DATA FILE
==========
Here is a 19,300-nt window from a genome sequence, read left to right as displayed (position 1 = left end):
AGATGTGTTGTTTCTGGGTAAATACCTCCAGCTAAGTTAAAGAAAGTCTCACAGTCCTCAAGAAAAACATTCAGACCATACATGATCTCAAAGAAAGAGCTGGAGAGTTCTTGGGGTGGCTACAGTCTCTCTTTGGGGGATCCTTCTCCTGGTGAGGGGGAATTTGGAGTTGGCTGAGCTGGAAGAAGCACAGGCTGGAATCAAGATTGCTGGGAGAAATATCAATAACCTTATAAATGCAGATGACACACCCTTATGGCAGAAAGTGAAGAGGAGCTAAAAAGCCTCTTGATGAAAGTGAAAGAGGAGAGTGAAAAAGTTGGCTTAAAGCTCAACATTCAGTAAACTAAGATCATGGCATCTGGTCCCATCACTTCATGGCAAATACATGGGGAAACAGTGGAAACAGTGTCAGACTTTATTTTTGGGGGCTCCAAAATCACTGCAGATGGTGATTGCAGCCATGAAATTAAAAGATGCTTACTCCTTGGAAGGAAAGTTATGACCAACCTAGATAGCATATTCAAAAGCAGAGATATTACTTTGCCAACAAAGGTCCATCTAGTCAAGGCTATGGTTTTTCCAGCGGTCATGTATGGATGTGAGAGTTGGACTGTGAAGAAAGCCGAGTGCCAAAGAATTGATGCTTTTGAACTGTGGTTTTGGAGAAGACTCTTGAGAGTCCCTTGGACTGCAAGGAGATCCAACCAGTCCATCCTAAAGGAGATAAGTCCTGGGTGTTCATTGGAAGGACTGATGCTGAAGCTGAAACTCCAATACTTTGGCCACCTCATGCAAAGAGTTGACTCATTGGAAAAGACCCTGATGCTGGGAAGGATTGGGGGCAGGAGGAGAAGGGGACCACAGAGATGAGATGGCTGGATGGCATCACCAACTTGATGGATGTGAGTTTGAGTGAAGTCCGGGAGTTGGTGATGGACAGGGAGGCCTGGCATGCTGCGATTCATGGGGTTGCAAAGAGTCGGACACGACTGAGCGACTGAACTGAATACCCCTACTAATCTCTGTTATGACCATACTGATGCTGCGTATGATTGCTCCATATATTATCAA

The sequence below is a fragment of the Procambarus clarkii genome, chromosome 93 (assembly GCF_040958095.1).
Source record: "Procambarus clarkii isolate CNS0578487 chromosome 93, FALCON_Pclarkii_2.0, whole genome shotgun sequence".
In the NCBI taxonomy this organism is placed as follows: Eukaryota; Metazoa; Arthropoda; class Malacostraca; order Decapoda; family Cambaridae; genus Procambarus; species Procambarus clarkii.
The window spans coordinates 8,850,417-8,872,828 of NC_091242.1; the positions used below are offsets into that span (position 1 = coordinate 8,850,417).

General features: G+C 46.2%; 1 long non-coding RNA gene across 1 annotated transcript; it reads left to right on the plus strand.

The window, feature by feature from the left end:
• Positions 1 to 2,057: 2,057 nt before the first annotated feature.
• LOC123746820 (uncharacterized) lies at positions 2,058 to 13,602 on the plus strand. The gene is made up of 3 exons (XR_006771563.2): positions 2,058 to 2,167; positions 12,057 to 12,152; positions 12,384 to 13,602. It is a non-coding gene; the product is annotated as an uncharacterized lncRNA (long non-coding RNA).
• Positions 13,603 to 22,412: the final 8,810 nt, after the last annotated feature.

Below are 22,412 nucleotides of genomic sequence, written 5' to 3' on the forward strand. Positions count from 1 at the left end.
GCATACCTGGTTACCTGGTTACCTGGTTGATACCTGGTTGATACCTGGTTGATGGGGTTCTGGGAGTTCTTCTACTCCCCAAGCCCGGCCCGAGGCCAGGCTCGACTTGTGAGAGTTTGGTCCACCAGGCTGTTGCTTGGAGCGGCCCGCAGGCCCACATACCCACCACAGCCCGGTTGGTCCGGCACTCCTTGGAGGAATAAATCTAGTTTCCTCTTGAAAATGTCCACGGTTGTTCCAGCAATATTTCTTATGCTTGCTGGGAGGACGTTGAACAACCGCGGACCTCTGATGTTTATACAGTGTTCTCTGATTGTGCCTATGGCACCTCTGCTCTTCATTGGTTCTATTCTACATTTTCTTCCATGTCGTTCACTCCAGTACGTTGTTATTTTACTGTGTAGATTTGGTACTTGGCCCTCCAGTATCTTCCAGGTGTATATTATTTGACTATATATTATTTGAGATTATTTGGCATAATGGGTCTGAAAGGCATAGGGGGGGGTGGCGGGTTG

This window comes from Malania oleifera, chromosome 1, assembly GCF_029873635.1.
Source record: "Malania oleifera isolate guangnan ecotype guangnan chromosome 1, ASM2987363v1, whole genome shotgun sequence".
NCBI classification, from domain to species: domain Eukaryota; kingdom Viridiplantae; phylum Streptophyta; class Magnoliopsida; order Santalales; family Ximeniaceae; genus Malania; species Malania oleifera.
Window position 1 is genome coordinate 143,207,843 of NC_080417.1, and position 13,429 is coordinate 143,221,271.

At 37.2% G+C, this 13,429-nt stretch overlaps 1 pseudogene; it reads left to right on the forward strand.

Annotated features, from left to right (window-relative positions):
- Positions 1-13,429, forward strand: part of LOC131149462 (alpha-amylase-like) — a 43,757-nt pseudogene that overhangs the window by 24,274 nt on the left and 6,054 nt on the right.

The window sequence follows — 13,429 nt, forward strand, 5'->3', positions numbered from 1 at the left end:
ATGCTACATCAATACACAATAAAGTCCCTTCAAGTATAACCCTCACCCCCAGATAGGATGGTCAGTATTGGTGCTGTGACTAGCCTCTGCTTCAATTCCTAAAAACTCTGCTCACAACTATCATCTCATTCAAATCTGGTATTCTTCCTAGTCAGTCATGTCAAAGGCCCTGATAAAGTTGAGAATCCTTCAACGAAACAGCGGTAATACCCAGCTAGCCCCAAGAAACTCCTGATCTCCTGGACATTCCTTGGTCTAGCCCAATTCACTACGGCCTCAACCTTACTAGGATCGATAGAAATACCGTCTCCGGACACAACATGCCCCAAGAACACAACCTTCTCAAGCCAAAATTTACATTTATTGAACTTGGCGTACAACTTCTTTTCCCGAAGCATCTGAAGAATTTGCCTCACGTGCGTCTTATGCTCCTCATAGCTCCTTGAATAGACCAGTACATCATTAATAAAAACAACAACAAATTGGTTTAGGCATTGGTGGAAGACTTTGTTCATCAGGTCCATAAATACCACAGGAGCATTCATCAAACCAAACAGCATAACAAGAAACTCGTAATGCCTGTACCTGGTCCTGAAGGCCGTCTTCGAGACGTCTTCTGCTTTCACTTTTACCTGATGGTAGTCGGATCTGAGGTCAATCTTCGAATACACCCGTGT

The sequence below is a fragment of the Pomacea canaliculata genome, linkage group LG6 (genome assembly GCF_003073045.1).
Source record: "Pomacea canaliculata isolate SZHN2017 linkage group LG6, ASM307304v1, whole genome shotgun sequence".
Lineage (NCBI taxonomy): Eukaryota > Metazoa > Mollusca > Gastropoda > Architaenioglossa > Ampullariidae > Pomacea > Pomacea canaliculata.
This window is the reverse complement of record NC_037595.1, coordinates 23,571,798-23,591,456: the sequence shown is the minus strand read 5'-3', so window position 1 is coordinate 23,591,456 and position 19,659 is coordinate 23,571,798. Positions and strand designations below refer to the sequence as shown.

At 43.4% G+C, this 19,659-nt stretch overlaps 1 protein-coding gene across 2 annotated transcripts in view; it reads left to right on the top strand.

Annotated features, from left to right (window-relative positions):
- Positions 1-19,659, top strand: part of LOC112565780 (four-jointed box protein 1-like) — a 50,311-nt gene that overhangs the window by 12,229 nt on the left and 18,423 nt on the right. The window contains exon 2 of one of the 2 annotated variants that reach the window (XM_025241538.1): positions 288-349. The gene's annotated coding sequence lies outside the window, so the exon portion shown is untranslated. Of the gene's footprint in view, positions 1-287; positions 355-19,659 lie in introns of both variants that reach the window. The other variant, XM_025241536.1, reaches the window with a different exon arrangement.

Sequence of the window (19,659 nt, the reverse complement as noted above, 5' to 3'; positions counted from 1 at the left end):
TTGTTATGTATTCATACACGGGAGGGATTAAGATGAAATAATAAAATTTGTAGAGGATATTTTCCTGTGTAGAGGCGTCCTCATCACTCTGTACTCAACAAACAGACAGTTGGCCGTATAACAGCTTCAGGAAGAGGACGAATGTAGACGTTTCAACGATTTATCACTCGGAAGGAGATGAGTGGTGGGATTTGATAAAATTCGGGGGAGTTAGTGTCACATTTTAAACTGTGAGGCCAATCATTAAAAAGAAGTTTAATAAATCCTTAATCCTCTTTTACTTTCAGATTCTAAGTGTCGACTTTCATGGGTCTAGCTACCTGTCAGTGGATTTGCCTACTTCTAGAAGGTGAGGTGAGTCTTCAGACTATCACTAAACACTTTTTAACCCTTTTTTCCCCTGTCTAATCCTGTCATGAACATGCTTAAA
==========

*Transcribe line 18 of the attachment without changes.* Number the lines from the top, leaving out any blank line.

At 37.2% G+C, this 13,429-nt stretch overlaps 1 pseudogene; it reads left to right on the forward strand.